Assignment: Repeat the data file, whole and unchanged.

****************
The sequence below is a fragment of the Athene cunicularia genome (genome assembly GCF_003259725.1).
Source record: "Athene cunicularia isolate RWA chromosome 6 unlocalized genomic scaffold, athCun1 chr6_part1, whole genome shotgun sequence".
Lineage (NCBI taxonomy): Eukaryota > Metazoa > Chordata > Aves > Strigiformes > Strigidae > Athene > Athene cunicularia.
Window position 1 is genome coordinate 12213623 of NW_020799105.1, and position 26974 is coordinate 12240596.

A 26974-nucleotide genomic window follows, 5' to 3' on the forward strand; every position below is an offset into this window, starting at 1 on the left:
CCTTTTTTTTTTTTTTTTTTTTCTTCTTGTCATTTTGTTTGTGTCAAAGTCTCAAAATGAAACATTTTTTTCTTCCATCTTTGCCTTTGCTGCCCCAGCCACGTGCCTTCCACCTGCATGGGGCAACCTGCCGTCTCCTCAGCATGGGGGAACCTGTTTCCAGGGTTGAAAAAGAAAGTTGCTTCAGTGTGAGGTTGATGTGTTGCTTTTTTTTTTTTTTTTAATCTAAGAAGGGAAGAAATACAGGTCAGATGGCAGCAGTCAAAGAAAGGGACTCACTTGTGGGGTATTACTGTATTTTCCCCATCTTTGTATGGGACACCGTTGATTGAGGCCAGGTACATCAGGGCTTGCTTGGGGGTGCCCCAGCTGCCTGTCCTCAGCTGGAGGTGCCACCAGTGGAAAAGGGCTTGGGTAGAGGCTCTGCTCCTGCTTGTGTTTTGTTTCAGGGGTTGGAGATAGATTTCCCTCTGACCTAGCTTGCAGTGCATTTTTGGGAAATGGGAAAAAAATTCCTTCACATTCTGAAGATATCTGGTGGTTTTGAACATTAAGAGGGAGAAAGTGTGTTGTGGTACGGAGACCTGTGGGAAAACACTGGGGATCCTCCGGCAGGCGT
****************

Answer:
The sequence below is a fragment of the Athene cunicularia genome (genome assembly GCF_003259725.1).
Source record: "Athene cunicularia isolate RWA chromosome 6 unlocalized genomic scaffold, athCun1 chr6_part1, whole genome shotgun sequence".
Lineage (NCBI taxonomy): Eukaryota > Metazoa > Chordata > Aves > Strigiformes > Strigidae > Athene > Athene cunicularia.
Window position 1 is genome coordinate 12213623 of NW_020799105.1, and position 26974 is coordinate 12240596.

A 26974-nucleotide genomic window follows, 5' to 3' on the forward strand; every position below is an offset into this window, starting at 1 on the left:
CCTTTTTTTTTTTTTTTTTTTTCTTCTTGTCATTTTGTTTGTGTCAAAGTCTCAAAATGAAACATTTTTTTCTTCCATCTTTGCCTTTGCTGCCCCAGCCACGTGCCTTCCACCTGCATGGGGCAACCTGCCGTCTCCTCAGCATGGGGGAACCTGTTTCCAGGGTTGAAAAAGAAAGTTGCTTCAGTGTGAGGTTGATGTGTTGCTTTTTTTTTTTTTTTTAATCTAAGAAGGGAAGAAATACAGGTCAGATGGCAGCAGTCAAAGAAAGGGACTCACTTGTGGGGTATTACTGTATTTTCCCCATCTTTGTATGGGACACCGTTGATTGAGGCCAGGTACATCAGGGCTTGCTTGGGGGTGCCCCAGCTGCCTGTCCTCAGCTGGAGGTGCCACCAGTGGAAAAGGGCTTGGGTAGAGGCTCTGCTCCTGCTTGTGTTTTGTTTCAGGGGTTGGAGATAGATTTCCCTCTGACCTAGCTTGCAGTGCATTTTTGGGAAATGGGAAAAAAATTCCTTCACATTCTGAAGATATCTGGTGGTTTTGAACATTAAGAGGGAGAAAGTGTGTTGTGGTACGGAGACCTGTGGGAAAACACTGGGGATCCTCCGGCAGGCGT